A mandrel 11 is disposed within the tube 5 and has O rings 13 and 15 disposed adjacent each end thereof to form an annular space 17 between the tube 5 and the mandrel 11. The outer diameter of the mandrel 11 is slightly smaller than the inside diameter of the tube 5 before it is expanded.
One end of the mandrel 11, the end adjacent the terminal end of the tube or the end on the left in the drawings, has a shoulder 19 which extends radially outwardly beyond the inner diameter of the tube 5 and forms a stop for the mandrel 11 gauging the depth that the mandrel is inserted in the tube. An inlet port 21 is disposed on the one end and cooperates with a duct 23 to provide fluid communication to the annular space 17 in order to allow pressurized fluid to enter the space 17 and expand the tube 5. A circumferential groove 25 is disposed adjacent the shoulder 19 and cooperates with the O ring 13 and an elastomer backup washer or ring 26 to form a seal between the mandrel and the tube, sealing off one end of the annular space 17.
The mandrel also has a tapered portion 27 disposed adjacent the other end or the leading end of the mandrel, the end shown on the right in the sole FIGURE. The tapered portion 27 expands outwardly toward the leading end of the mandrel 11.
Cooperatively associated with the tapered portion 27 is the O ring 15, the elastomer backup washer or ring 26 and a spring 31, which cooperate to allow the O ring 15 to slide into the tube without utilizing a lubricant and without damaging the O ring 15. The outer diameter of the O ring 15, in its free state, is slightly smaller than the inside diameter of the tube 5. The backup ring 26 is preferably made of Polyurethane or other suitable material and prevents the O ring 15 from blowing by the leading end of the mandrel during pressurization. During the extraction portion of the operation, operating fluid, preferably deionized water acts as a lubricant.
The operation of the mandrel is as follows:
The leading end of the mandrel 11 is inserted into the tube 5. As the O ring 15 contacts the inner surface of the tube 5, it pushes against the spring 31 which yields and allows the O ring 15 to slide down the tapered portion 27 of the mandrel 11. Since the O ring has an outer diameter slightly smaller than the inner diameter of the tube 5 it contracts, frictional pressure between the O ring and the tube is reduced to a minimum value. The O ring 13 only slides a short distance into the tube and thus is not as susceptible to damage as the mandrel 11 is pushed into the tube to a depth that the shoulder 19 abuts the tube sheet 1. Pressurized fluid, preferably deionized water, is supplied to the inlet port 21 and is fed by the duct 23 to the annular space 17 between the tube 5 and the mandrel 11. The high pressure fluid expands the tube plastically deforming the tube material until it yields, producing intimate engagement of the tube 5 and tube sheet 1. After the tube is expanded, the pressurized fluid is released and the mandrel 11 is removed from the tube 5.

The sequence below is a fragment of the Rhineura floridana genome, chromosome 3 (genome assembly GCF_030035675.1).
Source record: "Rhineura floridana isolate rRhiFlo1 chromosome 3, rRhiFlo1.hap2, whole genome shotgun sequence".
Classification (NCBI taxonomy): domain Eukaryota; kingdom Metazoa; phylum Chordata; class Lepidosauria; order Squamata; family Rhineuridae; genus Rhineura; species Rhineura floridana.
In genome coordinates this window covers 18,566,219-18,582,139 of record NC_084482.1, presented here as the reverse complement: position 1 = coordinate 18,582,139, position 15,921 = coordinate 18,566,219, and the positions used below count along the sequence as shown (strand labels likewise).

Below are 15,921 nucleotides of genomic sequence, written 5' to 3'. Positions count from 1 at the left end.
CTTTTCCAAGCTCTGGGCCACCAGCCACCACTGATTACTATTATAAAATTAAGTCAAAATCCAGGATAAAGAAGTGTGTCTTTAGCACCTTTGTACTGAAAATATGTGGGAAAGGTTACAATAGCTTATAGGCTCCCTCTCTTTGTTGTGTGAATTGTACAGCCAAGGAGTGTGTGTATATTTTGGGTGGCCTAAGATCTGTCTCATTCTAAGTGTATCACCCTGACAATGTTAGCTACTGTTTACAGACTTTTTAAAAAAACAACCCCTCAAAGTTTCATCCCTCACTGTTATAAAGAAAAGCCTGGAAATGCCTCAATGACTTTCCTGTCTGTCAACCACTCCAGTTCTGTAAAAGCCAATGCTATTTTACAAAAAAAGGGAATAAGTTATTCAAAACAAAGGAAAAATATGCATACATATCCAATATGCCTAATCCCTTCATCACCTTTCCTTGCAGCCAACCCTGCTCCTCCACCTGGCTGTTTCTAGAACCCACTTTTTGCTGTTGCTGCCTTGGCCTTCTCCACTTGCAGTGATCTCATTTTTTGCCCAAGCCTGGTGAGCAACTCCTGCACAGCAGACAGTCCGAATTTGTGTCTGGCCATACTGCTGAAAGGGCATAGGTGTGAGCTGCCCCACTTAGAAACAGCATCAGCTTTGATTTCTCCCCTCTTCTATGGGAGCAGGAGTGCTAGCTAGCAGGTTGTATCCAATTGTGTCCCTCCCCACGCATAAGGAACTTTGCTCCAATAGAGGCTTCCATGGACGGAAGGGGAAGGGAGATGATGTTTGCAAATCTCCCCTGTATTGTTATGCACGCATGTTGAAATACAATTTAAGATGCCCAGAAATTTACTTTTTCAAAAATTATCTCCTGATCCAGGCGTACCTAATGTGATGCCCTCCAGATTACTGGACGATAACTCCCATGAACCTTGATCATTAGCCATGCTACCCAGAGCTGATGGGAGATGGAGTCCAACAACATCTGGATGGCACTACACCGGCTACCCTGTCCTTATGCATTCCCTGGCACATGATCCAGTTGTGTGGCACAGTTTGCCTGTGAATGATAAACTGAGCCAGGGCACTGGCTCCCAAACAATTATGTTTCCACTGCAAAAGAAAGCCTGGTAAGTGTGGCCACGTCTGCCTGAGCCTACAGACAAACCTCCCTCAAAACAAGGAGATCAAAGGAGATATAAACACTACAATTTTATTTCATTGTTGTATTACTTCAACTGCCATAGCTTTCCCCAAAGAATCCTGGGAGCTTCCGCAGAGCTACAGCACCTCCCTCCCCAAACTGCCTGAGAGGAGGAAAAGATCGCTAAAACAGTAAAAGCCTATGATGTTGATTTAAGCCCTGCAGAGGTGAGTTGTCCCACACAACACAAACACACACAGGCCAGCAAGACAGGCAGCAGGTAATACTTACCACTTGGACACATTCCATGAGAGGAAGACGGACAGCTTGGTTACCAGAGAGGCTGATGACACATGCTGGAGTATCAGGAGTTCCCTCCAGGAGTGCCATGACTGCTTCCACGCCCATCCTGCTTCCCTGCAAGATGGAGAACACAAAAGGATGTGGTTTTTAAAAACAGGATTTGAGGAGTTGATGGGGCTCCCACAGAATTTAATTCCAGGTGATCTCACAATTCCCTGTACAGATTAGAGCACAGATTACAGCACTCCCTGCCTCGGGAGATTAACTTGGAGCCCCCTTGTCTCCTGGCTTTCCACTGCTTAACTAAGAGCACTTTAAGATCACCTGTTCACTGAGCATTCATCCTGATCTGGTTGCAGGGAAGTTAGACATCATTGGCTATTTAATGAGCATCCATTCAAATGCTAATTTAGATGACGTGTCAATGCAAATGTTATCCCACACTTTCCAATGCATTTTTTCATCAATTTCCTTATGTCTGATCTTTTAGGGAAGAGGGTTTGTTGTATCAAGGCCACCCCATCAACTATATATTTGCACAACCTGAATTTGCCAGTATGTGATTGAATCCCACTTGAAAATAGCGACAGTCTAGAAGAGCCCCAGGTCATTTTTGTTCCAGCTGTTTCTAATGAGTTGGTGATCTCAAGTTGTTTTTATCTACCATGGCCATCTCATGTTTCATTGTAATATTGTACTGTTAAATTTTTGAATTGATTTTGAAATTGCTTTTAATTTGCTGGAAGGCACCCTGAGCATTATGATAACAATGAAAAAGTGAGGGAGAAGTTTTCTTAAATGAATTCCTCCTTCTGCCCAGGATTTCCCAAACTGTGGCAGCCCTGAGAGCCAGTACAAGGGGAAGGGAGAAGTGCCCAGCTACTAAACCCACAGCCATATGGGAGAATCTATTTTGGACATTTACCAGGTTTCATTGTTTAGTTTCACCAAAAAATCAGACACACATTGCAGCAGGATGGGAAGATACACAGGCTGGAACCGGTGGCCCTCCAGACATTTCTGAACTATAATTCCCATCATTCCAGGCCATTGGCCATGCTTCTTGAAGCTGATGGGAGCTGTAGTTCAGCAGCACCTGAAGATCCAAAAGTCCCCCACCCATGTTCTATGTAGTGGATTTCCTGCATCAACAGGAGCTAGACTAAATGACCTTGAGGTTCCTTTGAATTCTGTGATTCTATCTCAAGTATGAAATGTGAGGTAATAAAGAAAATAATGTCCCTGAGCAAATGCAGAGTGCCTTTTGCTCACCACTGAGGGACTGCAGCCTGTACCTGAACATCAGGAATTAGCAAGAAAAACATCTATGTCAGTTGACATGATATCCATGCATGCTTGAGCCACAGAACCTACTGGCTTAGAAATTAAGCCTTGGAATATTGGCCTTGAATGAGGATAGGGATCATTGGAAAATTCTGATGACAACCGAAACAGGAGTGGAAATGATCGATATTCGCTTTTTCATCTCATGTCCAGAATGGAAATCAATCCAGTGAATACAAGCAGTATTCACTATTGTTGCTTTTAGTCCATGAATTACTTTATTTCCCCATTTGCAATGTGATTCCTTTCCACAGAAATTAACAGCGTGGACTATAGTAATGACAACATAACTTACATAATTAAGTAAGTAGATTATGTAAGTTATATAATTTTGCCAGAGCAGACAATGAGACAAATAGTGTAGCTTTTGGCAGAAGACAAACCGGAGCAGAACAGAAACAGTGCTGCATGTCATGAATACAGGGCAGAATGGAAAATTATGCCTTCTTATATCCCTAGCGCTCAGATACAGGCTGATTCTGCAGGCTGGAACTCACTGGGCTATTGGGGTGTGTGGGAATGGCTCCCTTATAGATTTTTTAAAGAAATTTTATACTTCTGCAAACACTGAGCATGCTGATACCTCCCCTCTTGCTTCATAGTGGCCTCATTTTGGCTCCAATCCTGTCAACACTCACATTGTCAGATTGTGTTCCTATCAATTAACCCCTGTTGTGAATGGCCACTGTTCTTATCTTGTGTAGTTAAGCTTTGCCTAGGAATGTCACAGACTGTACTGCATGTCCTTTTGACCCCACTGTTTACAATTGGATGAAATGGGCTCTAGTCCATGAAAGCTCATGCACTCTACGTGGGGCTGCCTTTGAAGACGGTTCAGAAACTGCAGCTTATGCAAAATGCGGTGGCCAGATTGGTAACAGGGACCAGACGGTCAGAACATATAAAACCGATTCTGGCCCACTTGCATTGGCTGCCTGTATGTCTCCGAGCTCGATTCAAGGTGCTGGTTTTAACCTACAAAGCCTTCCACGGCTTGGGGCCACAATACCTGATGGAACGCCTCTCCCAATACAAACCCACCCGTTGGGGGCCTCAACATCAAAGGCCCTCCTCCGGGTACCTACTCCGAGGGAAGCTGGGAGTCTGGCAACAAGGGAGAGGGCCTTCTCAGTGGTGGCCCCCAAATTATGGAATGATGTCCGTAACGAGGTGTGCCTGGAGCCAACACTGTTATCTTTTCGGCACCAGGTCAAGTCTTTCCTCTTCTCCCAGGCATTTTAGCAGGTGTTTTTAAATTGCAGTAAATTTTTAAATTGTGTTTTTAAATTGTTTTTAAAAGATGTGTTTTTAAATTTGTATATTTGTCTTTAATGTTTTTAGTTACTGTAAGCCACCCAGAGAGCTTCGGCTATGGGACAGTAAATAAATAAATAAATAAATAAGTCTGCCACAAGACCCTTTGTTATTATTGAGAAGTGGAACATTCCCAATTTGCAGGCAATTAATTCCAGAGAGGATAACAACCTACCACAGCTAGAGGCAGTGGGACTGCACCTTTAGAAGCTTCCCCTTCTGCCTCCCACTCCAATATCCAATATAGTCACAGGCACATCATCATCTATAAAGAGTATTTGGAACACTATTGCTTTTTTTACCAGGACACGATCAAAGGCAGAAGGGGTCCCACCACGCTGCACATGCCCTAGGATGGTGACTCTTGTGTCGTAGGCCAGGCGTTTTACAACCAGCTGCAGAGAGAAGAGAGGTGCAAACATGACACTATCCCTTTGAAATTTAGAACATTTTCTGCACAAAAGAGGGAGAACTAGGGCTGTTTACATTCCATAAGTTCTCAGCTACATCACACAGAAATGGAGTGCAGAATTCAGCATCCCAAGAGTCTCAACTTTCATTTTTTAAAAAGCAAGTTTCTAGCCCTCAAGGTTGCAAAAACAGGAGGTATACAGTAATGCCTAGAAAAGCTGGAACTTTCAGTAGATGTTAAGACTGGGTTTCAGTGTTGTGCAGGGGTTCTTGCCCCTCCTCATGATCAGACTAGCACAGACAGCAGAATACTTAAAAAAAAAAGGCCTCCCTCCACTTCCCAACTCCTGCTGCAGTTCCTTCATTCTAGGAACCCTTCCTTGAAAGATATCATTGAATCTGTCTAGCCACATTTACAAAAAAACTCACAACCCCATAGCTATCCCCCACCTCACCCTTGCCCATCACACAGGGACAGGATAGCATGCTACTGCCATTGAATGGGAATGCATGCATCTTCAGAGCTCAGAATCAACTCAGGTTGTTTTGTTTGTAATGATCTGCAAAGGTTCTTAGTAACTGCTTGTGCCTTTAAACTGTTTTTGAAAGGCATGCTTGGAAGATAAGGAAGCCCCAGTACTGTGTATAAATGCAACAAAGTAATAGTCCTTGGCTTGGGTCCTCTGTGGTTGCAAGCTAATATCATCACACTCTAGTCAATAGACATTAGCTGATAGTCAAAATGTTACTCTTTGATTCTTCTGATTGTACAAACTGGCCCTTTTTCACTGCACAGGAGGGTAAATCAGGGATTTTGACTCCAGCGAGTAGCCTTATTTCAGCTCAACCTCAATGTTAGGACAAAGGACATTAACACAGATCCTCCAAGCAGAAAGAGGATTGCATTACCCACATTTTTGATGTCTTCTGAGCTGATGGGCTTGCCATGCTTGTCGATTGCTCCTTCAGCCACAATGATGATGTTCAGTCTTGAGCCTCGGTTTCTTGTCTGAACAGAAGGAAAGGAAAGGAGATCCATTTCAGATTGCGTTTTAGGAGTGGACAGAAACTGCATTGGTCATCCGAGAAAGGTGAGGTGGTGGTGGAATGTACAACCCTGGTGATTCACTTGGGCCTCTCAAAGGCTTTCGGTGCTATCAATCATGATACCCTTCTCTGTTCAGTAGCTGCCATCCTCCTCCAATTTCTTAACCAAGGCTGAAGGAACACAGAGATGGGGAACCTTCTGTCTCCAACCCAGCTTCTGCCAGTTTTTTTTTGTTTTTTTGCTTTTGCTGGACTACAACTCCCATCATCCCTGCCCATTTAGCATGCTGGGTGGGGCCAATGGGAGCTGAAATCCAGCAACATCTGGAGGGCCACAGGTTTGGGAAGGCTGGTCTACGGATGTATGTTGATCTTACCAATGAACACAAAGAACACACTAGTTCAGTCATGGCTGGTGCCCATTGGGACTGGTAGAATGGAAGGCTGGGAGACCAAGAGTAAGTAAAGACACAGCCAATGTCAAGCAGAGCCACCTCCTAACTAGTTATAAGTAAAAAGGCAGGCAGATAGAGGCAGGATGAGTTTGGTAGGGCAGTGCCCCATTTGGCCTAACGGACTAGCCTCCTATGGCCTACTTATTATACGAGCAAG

The apparatus hereinbefore described advantageously expands the tubes quickly, within well defined limits of applied stresses, and eliminates the need for subsequent cleaning. The apparatus also may be utilized repeatedly without replacement of the O rings as the wear thereon is minimized due to the arrangement of the tapered spring 31 and backup washer 26, which cooperate to minimize the wear on the O ring 15 adjacent the leading end of the mandrel.
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|U.S. Classification||29/727, 29/421.1, 29/890.044, 72/62|
|International Classification||B21D39/08, B21D39/06, B21D39/20|
|Cooperative Classification||Y10T29/53122, Y10T29/49805, B21D39/06, B21D39/203, Y10T29/49375|
|European Classification||B21D39/20B, B21D39/06|